¶14 Father supported Grandparents' request for visitation, and it is "his" time which Grandparents will use to foster a relationship with their grandchild. Mother has not presented us with any authority which would give her the unilateral veto she seeks over the relationships which C will be allowed to enjoy. The right protected in Herbst is a right enjoyed by both parents. If Father chooses to foster a relationship between his parents and C by allowing them to visit with C, either with or without Father, during times when Father would ordinarily visit with C exclusively and such visitation is in C's best interest, Mother has no constitutional right to prevent it.


¶15 Before ruling on a dismissal motion made by Mother at the close of Grandparents' evidence, the trial court commented, "I have to believe that there's some sort of presumption that . . . where grandparents have a relationship with the child, that it is their right to continue that relationship." Mother argues that the trial court thereby improperly placed on her the burden of proving that visitation was not in the [996 P.2d 475] child's best interest. According to Mother, this is contrary to the explicit provisions of § 5 which give grandparents a "right" to visitation only upon a showing that such visitation is in the child's best interest.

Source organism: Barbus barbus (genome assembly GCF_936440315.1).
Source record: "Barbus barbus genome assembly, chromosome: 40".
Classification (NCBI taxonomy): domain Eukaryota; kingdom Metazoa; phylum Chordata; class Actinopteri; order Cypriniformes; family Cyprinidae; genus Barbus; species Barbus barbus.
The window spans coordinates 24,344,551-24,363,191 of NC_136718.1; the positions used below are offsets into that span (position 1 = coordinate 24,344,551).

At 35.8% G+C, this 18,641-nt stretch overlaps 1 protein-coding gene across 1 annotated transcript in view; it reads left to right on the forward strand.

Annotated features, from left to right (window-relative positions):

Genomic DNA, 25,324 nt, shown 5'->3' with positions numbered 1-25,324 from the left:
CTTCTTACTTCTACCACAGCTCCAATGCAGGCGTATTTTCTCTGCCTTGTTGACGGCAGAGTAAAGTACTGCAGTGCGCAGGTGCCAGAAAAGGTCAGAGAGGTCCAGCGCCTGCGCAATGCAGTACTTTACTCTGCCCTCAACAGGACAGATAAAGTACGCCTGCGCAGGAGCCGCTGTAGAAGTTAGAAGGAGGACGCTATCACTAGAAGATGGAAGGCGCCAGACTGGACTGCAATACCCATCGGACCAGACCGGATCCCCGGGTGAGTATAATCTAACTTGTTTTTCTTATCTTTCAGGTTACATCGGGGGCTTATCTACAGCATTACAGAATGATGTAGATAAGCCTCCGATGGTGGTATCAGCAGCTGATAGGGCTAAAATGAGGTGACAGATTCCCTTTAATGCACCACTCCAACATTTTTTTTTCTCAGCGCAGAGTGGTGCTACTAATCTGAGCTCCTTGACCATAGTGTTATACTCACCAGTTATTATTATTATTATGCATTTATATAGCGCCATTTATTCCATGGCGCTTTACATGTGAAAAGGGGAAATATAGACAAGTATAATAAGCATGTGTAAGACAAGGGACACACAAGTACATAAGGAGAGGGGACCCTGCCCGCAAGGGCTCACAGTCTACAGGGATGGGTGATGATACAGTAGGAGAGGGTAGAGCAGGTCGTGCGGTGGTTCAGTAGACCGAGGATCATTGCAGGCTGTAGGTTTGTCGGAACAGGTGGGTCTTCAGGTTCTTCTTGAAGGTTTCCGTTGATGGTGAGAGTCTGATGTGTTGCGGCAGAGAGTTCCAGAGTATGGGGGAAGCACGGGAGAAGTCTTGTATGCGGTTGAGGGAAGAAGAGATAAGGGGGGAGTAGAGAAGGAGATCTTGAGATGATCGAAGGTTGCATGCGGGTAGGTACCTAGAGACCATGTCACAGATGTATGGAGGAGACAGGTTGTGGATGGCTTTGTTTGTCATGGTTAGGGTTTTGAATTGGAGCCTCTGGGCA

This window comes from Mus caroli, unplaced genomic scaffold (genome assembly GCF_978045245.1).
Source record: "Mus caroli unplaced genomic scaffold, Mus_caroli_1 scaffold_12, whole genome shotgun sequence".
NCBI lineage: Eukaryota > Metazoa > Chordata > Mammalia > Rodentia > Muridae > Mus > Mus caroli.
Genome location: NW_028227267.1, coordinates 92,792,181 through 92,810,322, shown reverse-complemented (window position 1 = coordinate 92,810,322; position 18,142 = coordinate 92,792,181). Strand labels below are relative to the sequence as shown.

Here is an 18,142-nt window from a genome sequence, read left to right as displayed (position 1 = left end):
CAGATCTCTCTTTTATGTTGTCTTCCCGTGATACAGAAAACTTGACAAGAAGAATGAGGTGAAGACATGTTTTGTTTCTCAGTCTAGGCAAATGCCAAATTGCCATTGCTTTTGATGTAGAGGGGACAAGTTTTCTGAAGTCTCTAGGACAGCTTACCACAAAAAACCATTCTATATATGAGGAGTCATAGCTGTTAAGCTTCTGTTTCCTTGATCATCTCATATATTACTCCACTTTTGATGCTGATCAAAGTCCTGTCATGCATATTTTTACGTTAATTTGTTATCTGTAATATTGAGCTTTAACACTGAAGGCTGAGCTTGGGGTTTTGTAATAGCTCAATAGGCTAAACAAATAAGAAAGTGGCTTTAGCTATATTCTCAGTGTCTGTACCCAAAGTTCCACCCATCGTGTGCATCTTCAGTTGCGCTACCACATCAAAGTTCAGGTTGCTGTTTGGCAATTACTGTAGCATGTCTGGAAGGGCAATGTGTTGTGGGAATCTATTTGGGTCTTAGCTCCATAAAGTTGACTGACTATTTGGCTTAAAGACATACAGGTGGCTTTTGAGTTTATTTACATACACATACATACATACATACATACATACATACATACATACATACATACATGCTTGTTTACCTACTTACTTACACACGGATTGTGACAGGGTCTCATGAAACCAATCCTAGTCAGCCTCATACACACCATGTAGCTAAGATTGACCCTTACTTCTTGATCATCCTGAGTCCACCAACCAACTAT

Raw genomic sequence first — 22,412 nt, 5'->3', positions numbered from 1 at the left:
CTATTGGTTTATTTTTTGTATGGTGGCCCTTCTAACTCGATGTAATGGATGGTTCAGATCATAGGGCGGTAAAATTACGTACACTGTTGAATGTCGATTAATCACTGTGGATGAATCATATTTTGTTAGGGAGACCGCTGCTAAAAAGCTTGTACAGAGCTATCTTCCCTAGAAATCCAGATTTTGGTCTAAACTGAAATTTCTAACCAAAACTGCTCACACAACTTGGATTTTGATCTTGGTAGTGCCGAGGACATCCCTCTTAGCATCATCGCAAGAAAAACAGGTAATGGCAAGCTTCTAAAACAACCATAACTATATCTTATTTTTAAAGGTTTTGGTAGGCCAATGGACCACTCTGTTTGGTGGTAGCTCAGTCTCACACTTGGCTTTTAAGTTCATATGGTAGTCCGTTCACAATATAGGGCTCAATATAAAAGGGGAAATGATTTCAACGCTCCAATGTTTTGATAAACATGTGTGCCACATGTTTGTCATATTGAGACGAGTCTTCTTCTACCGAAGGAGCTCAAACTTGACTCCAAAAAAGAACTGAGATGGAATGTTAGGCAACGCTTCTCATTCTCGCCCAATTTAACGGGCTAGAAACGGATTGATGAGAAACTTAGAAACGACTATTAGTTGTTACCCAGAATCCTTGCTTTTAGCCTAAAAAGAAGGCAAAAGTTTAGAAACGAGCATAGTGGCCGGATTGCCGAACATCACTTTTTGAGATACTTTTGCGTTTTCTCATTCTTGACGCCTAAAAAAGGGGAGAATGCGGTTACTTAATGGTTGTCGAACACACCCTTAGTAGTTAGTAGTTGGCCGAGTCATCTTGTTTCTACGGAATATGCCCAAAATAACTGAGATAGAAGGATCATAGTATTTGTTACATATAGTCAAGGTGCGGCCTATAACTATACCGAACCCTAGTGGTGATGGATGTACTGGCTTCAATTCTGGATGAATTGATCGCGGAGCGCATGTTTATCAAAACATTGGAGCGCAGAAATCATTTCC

¶16 Even if we were to agree with Mother that no such "presumption" exists and that its use would improperly shift the burden of proof, which we do not decide, it is clear from the trial court's own words that no presumption was applied, because the trial court also explicitly found that the sine qua non for the establishment of the presumption, "where grandparents have a relationship with the child," did not exist.

Best Interest

¶17 Without question, even where § 5 may be constitutionally applied, grandparental visitation is appropriate only where that visitation is in the child's best interest. Moreover, this section requires the trial court to specifically consider several factors in making that determination. However, custody and visitation are matters of equity, and they are left to the sound discretion of the trial court. Kahre v. Kahre, 1995 OK 133, 916 P.2d 1355, and "[t]he trial court is entitled to choose which testimony to believe as the judge has the advantage over this Court in observing the behavior and demeanor of the witnesses." Mueggenborg v. Walling, 1992 OK 121, ¶ 7 ,836 P.2d 112. The trial court's ruling will not be disturbed upon appeal unless it is against the clear weight of the evidence, Kahre, and the one who alleges error in the trial court's determination on visitation puts forth the evidence relied upon and affirmatively shows how the determination is contrary to the best interest of the child. See Gorham v. Gorham, 1984 OK 90, 692 P.2d 1375.